The original Jak and Daxter was an outstanding platformer during the early days of the PlayStation 2. Its shining star was Daxter as a personality, but its loading-free gameplay was some of the finest on the console at the time. However, time was also the enemy of the core game’s design. The era of platforming mascots with ‘tude was past and the kid-friendly cast just felt like something from a bygone era. This has hurt many mascot platformers, but hurt this game more because it wasn’t something that delivered timeless gameplay or even featured a memorable rogues gallery. It was a well-crafted game that was simply something that was released at both the best and worst time possible. The industry was shifting towards a more adult-oriented slant on things and kids generally wanted to play GTAs and the like — leaving games like Jak and Daxter to feel passe right out of the game.
The series as a whole went through a weird change on the PS2, with the immediate sequel going for a try-hard emo vibe with Jak now becoming a semi-badass and taking a few influences from GTA. The third entry found a nice in-between, with a more serious bend, but not a hilariously angsty one like the second entry. An outstanding and underrated kart racer in Jak X: Combat Racing delivered a ton of thrills. Its upgrade system and surprisingly involved storyline have also allowed it to age nicely and while it may not be as revered as Crash Team Racing, it’s still a sign that Sony can handle mascot racing fine on its own. The series even hit the PSP with Daxter as well as Jak and Daxter: The Lost Frontier. These side-stories offered up a lot of comedy, but lacked some of the polish that made the mainline games a hit on consoles.
The franchise always scored well, but did falter a bit in popularity. The lack of a new game after the PS2 era hurt it a bit, but the franchise did rebound a bit with an HD collection on the PS2. This allowed a new console generation of fans to play the first three games and do so with better graphics as well. The revamped visuals saw a nice boost in polygon count and generally smoothed out any rough edges the PS2 releases had. The inclusion of only three of the franchise’s games instead of all of them was a bit disappointing – but did allow for the mainline games to get a solid showcase. However, with two-thirds of the collection featuring the more mature content, it still left the first game to feel like an odd man out. It’s the most family-friendly game of the bunch and the one that feels like it would have been right at home in the N64/PS1 era of mascot platformers.
It blends platforming with fetch quests and does so in a way that feels fairly natural. Finding things opens up new parts of the world and allows you to progress, while clear stage layouts make it easy to find all that you need to in order to move on and additional goodies can be found with a bit of exploration. By not requiring every possible thing to be collected in order to do well – like far too many Rare games, it allows you to focus on the platforming and just treat the fetch quests as a means to an end. The pacing of the adventure is much faster thanks to this core game design shift and it makes the game more user-friendly for both genre veterans and newcomers. The adventure controls slightly better than ever before due to the Dual Shock 4’s longer grips making extended play sessions easier while the increase grip on the thumbsticks makes character and camera movement a breeze. The default camera is definitely a sign of the times though, and doesn’t work as well as it should when you’re in a confined space.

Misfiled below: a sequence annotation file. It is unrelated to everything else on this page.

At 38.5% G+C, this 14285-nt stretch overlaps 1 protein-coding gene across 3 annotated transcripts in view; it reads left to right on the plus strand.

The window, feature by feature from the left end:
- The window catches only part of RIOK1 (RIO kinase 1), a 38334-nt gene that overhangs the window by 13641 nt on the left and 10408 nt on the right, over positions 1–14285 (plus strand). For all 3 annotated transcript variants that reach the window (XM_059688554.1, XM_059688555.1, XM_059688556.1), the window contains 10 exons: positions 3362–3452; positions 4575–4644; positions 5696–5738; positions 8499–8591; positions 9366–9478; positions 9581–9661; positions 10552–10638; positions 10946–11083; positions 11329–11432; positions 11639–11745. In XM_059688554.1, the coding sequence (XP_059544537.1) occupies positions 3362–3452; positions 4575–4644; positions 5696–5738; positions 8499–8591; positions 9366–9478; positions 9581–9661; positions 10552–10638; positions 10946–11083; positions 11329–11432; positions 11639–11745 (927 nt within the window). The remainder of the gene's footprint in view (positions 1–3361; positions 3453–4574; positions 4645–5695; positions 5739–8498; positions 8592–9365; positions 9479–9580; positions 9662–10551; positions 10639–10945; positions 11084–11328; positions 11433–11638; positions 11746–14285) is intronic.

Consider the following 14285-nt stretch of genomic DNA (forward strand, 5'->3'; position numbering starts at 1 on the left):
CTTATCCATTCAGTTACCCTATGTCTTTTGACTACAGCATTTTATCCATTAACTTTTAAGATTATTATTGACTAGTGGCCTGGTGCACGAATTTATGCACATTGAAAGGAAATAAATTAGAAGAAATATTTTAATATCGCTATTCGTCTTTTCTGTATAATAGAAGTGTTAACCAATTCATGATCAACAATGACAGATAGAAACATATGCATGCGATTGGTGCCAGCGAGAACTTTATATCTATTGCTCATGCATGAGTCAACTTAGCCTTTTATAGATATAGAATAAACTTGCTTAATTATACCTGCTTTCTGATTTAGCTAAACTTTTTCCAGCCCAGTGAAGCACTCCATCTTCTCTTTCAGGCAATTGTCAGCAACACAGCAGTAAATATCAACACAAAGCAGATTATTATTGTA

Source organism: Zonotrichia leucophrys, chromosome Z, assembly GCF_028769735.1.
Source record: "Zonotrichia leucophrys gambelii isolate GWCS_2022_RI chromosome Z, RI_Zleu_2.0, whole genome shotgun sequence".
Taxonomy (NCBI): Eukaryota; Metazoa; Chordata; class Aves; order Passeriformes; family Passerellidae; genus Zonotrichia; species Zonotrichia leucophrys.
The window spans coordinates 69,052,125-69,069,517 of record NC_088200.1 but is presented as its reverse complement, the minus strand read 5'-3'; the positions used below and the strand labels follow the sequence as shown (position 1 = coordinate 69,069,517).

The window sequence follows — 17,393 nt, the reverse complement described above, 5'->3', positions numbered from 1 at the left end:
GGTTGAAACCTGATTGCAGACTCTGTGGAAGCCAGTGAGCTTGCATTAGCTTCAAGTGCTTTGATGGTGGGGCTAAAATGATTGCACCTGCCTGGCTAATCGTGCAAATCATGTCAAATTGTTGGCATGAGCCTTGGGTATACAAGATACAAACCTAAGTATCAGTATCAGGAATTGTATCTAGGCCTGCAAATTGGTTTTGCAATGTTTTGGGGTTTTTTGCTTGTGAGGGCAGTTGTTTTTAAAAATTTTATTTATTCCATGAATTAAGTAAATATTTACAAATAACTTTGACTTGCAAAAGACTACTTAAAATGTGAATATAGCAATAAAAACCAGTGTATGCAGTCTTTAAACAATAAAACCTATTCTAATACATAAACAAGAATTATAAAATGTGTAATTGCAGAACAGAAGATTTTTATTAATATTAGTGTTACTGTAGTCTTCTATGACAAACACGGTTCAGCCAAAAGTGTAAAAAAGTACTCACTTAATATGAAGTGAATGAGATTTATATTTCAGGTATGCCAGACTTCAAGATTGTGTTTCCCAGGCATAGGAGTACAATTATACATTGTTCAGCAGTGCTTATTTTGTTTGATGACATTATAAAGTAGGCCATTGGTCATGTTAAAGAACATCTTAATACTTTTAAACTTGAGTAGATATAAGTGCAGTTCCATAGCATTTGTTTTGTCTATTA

Other than that issue though, the original game has held up quite nicely. The formula for mascot platformers wasn’t revolutionized with it, but Naughty Dog refined things and in the process, created a whole new franchise. Compared to Ratchet and Clank, it has cooled off more over time – which is a shame. The game’s sense of humor is a bit more family-friendly and not as crass, which might be one reason it has never quite achieved a large amount of success. One great thing about the game being released on its own on the PS4 compared to the PS3 collection is that it gets a true chance to shine here. It may not look as good when it comes to character models and environments, but the cutscenes lack the glitches and clipping issues from the PS3 release, making it a bit of a trade-off.
The PS4 version retains a widescreen aspect ratio and feels a bit more natural as a PS2 to PS4 game, while the PS3 version benefits from an increase in graphical fidelity — but also one that makes it look like a smoothed out PS2-era game. Neither is a full remake and the series really doesn’t need it. Part of the charm is seeing the game’s original era be retained in some form. If you missed out on the original game, this is a fantastic way to play it and the best overall way to do so without a PS3. If you have the PS3 trilogy, then this is a less-essential purchase unless that version’s cutscenes issues bothered you. In that case, it’s worth getting here to still enjoy the game with a widescreen aspect ratio – albeit one that is slightly cropped.